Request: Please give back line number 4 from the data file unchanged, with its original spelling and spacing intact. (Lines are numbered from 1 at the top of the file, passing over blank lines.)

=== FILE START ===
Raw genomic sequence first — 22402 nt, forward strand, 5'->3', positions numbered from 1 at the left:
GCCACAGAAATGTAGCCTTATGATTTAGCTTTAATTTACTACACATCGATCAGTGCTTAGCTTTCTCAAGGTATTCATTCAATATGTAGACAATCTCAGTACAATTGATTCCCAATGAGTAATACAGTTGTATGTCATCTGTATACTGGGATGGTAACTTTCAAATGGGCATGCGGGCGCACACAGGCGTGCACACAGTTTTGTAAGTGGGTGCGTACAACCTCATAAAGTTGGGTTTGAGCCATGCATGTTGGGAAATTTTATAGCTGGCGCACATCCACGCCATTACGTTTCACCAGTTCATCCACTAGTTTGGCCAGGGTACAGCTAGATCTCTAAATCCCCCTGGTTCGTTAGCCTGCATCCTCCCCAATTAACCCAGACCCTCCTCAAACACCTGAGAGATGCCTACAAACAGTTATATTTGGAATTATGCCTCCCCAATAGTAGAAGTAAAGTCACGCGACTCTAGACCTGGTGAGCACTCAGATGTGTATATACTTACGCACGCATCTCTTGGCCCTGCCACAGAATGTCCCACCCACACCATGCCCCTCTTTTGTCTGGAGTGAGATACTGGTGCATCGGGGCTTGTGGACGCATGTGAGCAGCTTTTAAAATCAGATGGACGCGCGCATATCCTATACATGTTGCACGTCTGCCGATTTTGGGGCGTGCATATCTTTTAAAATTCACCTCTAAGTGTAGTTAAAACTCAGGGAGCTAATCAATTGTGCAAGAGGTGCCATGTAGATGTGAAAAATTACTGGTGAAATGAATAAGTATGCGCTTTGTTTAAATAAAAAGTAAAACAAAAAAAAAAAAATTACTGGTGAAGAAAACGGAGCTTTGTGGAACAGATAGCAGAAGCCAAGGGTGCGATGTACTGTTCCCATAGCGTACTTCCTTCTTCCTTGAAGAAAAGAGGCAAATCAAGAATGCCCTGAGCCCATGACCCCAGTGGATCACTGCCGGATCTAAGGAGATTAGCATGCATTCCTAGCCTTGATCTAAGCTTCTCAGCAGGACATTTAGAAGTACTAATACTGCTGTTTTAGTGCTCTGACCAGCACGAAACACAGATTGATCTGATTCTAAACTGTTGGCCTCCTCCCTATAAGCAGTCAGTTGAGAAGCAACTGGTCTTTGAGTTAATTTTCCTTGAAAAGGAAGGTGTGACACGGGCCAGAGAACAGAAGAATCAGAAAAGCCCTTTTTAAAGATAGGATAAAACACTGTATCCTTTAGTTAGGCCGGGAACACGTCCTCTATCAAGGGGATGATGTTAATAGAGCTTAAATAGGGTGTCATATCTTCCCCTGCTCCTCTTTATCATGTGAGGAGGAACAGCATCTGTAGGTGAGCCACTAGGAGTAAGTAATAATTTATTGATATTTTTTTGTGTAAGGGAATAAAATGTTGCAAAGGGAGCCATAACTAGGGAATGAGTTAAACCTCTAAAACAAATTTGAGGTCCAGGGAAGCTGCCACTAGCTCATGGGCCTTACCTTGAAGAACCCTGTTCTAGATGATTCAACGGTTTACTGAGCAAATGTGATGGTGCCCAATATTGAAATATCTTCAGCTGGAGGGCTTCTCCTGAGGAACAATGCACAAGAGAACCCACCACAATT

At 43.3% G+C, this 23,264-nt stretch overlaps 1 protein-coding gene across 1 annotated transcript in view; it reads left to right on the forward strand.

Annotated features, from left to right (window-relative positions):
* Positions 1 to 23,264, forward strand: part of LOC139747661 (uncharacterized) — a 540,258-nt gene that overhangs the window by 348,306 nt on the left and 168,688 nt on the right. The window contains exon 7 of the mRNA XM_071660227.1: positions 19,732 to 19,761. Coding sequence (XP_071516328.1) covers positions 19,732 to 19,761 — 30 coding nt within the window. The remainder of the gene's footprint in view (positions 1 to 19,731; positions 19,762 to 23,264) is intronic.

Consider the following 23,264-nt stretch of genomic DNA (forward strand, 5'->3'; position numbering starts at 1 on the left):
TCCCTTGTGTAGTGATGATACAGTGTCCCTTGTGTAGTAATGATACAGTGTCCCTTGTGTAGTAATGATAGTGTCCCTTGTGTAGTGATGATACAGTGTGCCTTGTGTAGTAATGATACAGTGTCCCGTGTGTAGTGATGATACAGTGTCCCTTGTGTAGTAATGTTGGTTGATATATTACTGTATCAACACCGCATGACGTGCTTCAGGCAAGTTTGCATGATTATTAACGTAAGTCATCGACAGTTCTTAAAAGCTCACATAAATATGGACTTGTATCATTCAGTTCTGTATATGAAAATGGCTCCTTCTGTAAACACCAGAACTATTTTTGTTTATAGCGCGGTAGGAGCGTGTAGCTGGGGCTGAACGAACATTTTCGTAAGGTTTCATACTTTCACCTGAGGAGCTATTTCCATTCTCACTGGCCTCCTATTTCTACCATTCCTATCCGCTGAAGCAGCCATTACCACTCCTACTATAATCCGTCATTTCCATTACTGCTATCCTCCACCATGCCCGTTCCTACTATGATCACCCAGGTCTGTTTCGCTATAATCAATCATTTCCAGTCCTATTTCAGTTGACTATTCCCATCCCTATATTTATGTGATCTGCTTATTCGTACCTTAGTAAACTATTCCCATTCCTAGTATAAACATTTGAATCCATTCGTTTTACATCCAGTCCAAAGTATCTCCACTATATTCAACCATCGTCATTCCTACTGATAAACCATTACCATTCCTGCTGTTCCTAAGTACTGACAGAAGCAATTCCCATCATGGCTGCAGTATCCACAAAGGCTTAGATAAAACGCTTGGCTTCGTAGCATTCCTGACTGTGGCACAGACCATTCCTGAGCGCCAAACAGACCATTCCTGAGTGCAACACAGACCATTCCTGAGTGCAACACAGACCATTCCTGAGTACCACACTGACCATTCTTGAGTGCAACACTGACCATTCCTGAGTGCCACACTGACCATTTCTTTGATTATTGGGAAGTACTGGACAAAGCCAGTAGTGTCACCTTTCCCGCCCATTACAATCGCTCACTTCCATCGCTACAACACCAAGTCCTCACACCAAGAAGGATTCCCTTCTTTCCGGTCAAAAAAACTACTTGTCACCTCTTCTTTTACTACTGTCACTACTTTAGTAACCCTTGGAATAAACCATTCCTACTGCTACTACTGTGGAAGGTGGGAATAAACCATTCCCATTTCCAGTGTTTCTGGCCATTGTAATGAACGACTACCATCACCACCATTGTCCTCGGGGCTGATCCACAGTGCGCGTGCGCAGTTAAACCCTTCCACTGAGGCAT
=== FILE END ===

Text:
Annotated features, from left to right (window-relative positions):